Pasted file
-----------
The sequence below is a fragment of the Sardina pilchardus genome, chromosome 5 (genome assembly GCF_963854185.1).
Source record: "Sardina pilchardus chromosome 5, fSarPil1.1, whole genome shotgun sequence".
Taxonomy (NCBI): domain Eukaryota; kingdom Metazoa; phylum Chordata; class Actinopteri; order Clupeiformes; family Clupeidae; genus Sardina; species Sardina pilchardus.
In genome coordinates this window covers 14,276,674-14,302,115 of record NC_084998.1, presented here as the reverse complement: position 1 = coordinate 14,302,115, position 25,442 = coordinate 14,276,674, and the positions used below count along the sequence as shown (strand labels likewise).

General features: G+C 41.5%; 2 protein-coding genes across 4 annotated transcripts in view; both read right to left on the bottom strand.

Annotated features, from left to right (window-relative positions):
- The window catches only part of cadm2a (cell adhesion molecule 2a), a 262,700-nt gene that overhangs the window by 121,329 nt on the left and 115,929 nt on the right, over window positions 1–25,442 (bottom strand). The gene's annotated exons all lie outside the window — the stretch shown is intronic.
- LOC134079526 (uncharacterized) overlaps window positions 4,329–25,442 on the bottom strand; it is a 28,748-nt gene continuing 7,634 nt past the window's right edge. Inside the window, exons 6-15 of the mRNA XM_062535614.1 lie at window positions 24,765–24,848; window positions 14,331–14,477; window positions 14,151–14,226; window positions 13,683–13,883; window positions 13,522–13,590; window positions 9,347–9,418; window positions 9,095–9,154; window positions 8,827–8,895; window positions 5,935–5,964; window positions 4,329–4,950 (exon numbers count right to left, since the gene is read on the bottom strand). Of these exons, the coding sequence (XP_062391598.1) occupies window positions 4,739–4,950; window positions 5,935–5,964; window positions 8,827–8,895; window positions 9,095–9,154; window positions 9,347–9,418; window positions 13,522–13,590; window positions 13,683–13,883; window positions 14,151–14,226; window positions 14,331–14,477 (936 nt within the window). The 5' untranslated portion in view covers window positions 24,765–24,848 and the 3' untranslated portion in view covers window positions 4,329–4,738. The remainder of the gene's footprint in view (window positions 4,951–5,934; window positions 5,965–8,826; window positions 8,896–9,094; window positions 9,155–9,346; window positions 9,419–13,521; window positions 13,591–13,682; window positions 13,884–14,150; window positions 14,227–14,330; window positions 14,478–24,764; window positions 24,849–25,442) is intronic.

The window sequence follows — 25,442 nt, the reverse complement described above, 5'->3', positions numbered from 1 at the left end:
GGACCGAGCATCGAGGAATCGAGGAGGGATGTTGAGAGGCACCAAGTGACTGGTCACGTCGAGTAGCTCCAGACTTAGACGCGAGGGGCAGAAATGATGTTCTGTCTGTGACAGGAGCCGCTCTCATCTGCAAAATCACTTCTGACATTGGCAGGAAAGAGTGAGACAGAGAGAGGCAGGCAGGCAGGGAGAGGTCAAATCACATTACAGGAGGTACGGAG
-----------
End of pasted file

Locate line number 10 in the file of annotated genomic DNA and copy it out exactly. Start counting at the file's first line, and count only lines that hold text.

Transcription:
GGACCGAGCATCGAGGAATCGAGGAGGGATGTTGAGAGGCACCAAGTGACTGGTCACGTCGAGTAGCTCCAGACTTAGACGCGAGGGGCAGAAATGATGTTCTGTCTGTGACAGGAGCCGCTCTCATCTGCAAAATCACTTCTGACATTGGCAGGAAAGAGTGAGACAGAGAGAGGCAGGCAGGCAGGGAGAGGTCAAATCACATTACAGGAGGTACGGAG